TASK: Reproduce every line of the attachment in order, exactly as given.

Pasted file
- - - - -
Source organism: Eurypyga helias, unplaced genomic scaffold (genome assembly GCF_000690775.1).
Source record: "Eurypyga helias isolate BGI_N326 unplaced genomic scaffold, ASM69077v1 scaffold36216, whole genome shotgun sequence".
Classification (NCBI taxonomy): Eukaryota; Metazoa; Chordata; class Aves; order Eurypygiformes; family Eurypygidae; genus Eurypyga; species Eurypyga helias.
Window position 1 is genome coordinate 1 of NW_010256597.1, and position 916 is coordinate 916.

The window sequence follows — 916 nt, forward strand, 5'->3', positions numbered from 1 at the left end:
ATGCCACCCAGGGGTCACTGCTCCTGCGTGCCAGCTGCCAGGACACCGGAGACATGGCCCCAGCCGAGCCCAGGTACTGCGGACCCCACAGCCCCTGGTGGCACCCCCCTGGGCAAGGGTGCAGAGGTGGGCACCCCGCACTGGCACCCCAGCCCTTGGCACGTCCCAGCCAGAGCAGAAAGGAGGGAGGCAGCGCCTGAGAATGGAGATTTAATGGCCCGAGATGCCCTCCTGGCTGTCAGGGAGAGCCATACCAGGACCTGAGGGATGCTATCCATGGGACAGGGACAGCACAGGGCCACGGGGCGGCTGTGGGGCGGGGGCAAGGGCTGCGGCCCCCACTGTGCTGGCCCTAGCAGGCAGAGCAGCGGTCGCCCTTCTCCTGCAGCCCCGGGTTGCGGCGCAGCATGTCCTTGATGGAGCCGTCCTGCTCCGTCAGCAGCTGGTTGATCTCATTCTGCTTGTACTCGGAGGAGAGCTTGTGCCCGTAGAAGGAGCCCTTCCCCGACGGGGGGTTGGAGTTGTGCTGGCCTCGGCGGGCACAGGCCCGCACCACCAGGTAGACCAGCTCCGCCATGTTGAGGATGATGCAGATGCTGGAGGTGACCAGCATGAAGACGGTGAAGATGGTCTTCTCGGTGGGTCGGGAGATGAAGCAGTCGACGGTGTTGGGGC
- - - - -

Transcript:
Source organism: Eurypyga helias, unplaced genomic scaffold (genome assembly GCF_000690775.1).
Source record: "Eurypyga helias isolate BGI_N326 unplaced genomic scaffold, ASM69077v1 scaffold36216, whole genome shotgun sequence".
Classification (NCBI taxonomy): Eukaryota; Metazoa; Chordata; class Aves; order Eurypygiformes; family Eurypygidae; genus Eurypyga; species Eurypyga helias.
Window position 1 is genome coordinate 1 of NW_010256597.1, and position 916 is coordinate 916.

The window sequence follows — 916 nt, forward strand, 5'->3', positions numbered from 1 at the left end:
ATGCCACCCAGGGGTCACTGCTCCTGCGTGCCAGCTGCCAGGACACCGGAGACATGGCCCCAGCCGAGCCCAGGTACTGCGGACCCCACAGCCCCTGGTGGCACCCCCCTGGGCAAGGGTGCAGAGGTGGGCACCCCGCACTGGCACCCCAGCCCTTGGCACGTCCCAGCCAGAGCAGAAAGGAGGGAGGCAGCGCCTGAGAATGGAGATTTAATGGCCCGAGATGCCCTCCTGGCTGTCAGGGAGAGCCATACCAGGACCTGAGGGATGCTATCCATGGGACAGGGACAGCACAGGGCCACGGGGCGGCTGTGGGGCGGGGGCAAGGGCTGCGGCCCCCACTGTGCTGGCCCTAGCAGGCAGAGCAGCGGTCGCCCTTCTCCTGCAGCCCCGGGTTGCGGCGCAGCATGTCCTTGATGGAGCCGTCCTGCTCCGTCAGCAGCTGGTTGATCTCATTCTGCTTGTACTCGGAGGAGAGCTTGTGCCCGTAGAAGGAGCCCTTCCCCGACGGGGGGTTGGAGTTGTGCTGGCCTCGGCGGGCACAGGCCCGCACCACCAGGTAGACCAGCTCCGCCATGTTGAGGATGATGCAGATGCTGGAGGTGACCAGCATGAAGACGGTGAAGATGGTCTTCTCGGTGGGTCGGGAGATGAAGCAGTCGACGGTGTTGGGGC